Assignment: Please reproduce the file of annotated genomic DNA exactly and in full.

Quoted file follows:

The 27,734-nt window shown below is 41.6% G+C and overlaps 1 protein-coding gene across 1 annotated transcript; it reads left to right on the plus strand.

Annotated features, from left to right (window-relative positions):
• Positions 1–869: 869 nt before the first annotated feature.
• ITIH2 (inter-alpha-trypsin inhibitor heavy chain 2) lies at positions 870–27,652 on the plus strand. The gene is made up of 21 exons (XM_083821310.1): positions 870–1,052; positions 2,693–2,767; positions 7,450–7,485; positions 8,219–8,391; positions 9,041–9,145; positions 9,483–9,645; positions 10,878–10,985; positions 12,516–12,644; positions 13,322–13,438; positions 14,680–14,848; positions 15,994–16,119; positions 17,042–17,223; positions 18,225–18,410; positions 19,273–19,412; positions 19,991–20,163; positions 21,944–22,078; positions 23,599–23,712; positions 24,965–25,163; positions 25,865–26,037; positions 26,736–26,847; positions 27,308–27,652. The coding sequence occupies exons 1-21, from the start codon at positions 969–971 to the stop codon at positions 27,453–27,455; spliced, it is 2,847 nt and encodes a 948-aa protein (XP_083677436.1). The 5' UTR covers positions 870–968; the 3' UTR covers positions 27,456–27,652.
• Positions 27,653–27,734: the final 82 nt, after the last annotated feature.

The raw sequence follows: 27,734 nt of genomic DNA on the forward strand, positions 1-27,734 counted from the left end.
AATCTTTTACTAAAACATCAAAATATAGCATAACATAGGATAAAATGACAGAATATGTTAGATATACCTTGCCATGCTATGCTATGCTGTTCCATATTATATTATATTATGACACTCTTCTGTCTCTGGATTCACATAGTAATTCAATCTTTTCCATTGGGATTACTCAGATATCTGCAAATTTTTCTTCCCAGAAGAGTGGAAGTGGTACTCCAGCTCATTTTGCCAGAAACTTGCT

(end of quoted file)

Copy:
The 27,734-nt window shown below is 41.6% G+C and overlaps 1 protein-coding gene across 1 annotated transcript; it reads left to right on the plus strand.

Annotated features, from left to right (window-relative positions):
• Positions 1–869: 869 nt before the first annotated feature.
• ITIH2 (inter-alpha-trypsin inhibitor heavy chain 2) lies at positions 870–27,652 on the plus strand. The gene is made up of 21 exons (XM_083821310.1): positions 870–1,052; positions 2,693–2,767; positions 7,450–7,485; positions 8,219–8,391; positions 9,041–9,145; positions 9,483–9,645; positions 10,878–10,985; positions 12,516–12,644; positions 13,322–13,438; positions 14,680–14,848; positions 15,994–16,119; positions 17,042–17,223; positions 18,225–18,410; positions 19,273–19,412; positions 19,991–20,163; positions 21,944–22,078; positions 23,599–23,712; positions 24,965–25,163; positions 25,865–26,037; positions 26,736–26,847; positions 27,308–27,652. The coding sequence occupies exons 1-21, from the start codon at positions 969–971 to the stop codon at positions 27,453–27,455; spliced, it is 2,847 nt and encodes a 948-aa protein (XP_083677436.1). The 5' UTR covers positions 870–968; the 3' UTR covers positions 27,456–27,652.
• Positions 27,653–27,734: the final 82 nt, after the last annotated feature.

The raw sequence follows: 27,734 nt of genomic DNA on the forward strand, positions 1-27,734 counted from the left end.
AATCTTTTACTAAAACATCAAAATATAGCATAACATAGGATAAAATGACAGAATATGTTAGATATACCTTGCCATGCTATGCTATGCTGTTCCATATTATATTATATTATGACACTCTTCTGTCTCTGGATTCACATAGTAATTCAATCTTTTCCATTGGGATTACTCAGATATCTGCAAATTTTTCTTCCCAGAAGAGTGGAAGTGGTACTCCAGCTCATTTTGCCAGAAACTTGCT